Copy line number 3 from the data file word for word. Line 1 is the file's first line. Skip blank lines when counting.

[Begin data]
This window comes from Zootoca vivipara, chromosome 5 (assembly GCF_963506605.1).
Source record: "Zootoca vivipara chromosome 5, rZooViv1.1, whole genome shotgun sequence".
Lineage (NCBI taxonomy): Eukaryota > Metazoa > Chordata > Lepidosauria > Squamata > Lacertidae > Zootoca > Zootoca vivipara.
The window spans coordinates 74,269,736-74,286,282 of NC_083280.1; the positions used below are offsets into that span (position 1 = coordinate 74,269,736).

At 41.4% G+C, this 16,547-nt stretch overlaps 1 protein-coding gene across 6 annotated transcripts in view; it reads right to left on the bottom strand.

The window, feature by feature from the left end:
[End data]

Lineage (NCBI taxonomy): Eukaryota > Metazoa > Chordata > Lepidosauria > Squamata > Lacertidae > Zootoca > Zootoca vivipara.